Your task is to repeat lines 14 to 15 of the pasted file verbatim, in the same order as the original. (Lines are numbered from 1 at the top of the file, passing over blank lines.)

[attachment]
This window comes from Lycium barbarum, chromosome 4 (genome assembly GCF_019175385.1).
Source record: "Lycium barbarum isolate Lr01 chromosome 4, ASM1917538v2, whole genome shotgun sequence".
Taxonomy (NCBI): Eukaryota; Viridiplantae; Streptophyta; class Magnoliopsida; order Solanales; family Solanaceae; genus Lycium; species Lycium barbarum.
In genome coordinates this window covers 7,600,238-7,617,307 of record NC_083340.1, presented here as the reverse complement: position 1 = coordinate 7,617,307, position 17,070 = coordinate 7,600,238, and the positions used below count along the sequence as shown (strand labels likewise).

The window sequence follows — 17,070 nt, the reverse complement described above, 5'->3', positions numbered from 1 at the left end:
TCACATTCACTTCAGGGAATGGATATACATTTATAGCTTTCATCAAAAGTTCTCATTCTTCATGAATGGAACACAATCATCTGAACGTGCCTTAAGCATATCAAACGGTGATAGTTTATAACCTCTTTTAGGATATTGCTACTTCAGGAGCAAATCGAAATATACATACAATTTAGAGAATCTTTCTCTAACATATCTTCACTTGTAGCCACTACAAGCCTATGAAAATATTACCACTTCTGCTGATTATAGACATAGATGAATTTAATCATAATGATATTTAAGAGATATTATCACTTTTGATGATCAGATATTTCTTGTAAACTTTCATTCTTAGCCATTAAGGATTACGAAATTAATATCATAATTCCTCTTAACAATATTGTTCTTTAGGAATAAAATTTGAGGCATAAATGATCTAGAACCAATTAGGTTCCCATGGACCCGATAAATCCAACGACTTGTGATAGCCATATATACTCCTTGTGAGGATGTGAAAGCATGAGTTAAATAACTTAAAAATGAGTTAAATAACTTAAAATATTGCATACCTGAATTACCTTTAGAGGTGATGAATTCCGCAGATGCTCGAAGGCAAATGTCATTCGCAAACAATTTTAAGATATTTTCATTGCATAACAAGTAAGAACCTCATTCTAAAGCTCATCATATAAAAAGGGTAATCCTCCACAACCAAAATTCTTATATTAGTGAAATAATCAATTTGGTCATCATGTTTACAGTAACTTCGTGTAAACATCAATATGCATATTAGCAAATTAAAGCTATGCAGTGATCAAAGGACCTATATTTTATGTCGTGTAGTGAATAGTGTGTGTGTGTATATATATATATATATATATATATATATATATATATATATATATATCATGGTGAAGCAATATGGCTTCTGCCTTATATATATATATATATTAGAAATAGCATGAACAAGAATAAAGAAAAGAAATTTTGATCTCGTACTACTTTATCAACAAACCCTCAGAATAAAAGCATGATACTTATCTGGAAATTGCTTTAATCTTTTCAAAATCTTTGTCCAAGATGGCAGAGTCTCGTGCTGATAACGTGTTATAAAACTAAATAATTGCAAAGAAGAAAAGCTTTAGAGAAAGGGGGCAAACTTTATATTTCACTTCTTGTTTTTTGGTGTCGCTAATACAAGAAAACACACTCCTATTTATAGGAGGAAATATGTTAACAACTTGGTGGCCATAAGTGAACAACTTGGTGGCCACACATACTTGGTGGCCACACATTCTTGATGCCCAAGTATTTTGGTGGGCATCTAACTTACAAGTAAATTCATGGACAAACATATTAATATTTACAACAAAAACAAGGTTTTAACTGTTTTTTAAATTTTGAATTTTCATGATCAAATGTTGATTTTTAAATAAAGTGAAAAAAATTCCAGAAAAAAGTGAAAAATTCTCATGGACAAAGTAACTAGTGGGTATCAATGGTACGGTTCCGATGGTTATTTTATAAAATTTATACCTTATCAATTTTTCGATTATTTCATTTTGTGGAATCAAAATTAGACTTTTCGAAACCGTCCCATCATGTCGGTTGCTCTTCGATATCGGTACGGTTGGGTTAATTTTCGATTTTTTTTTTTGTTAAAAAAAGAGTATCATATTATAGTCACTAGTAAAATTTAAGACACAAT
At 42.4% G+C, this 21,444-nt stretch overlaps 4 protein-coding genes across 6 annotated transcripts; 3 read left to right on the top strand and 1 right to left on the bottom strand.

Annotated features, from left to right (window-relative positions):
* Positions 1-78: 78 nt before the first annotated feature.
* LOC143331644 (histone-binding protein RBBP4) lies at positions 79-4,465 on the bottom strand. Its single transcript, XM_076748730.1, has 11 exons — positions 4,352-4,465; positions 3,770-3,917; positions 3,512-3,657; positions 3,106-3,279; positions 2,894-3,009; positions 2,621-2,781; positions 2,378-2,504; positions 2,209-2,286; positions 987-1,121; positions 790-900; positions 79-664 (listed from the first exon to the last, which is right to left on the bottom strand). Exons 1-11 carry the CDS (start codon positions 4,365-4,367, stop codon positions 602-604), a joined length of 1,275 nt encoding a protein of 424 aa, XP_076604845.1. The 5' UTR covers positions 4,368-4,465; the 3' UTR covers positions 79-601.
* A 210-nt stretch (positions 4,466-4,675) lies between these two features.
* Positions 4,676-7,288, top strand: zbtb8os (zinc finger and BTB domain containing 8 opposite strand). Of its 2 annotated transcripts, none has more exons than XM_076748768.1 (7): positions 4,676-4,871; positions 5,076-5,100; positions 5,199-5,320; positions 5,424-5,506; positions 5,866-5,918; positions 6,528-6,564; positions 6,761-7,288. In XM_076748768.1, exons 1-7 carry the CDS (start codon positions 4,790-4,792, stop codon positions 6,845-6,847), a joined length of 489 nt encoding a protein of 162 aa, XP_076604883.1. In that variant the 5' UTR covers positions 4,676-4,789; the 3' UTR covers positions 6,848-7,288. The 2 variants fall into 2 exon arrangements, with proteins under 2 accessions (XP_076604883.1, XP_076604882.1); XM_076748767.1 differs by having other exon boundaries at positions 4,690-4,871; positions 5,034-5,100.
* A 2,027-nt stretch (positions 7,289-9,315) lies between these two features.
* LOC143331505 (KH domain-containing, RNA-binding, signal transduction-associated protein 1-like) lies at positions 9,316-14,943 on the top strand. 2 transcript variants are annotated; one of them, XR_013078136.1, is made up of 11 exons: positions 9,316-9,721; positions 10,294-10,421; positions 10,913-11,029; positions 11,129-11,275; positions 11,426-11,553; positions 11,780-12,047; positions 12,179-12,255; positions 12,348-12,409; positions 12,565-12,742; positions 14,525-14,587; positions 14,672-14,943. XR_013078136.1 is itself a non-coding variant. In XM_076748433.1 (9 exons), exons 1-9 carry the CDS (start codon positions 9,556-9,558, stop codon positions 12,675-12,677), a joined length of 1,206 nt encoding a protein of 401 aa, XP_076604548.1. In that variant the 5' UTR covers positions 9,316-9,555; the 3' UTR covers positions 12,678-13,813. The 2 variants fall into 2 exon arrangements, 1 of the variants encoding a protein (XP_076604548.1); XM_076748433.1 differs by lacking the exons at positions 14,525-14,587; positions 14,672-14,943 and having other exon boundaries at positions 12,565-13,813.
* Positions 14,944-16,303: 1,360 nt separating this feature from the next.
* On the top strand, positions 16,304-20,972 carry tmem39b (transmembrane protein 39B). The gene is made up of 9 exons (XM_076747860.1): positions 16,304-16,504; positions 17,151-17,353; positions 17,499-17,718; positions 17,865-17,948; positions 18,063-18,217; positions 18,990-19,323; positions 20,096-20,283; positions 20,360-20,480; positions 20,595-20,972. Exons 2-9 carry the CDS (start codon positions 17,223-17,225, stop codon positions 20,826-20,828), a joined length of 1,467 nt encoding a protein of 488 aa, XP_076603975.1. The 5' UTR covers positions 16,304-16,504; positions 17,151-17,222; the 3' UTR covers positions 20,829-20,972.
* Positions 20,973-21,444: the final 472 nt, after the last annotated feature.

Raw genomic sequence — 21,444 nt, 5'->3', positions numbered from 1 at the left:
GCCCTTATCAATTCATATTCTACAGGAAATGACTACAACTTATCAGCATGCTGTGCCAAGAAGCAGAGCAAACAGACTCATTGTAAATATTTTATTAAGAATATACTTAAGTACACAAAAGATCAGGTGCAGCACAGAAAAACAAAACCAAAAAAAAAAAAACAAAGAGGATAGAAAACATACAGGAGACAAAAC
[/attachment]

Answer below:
* LOC143331505 (KH domain-containing, RNA-binding, signal transduction-associated protein 1-like) lies at positions 9,316-14,943 on the top strand. 2 transcript variants are annotated; one of them, XR_013078136.1, is made up of 11 exons: positions 9,316-9,721; positions 10,294-10,421; positions 10,913-11,029; positions 11,129-11,275; positions 11,426-11,553; positions 11,780-12,047; positions 12,179-12,255; positions 12,348-12,409; positions 12,565-12,742; positions 14,525-14,587; positions 14,672-14,943. XR_013078136.1 is itself a non-coding variant. In XM_076748433.1 (9 exons), exons 1-9 carry the CDS (start codon positions 9,556-9,558, stop codon positions 12,675-12,677), a joined length of 1,206 nt encoding a protein of 401 aa, XP_076604548.1. In that variant the 5' UTR covers positions 9,316-9,555; the 3' UTR covers positions 12,678-13,813. The 2 variants fall into 2 exon arrangements, 1 of the variants encoding a protein (XP_076604548.1); XM_076748433.1 differs by lacking the exons at positions 14,525-14,587; positions 14,672-14,943 and having other exon boundaries at positions 12,565-13,813.
* Positions 14,944-16,303: 1,360 nt separating this feature from the next.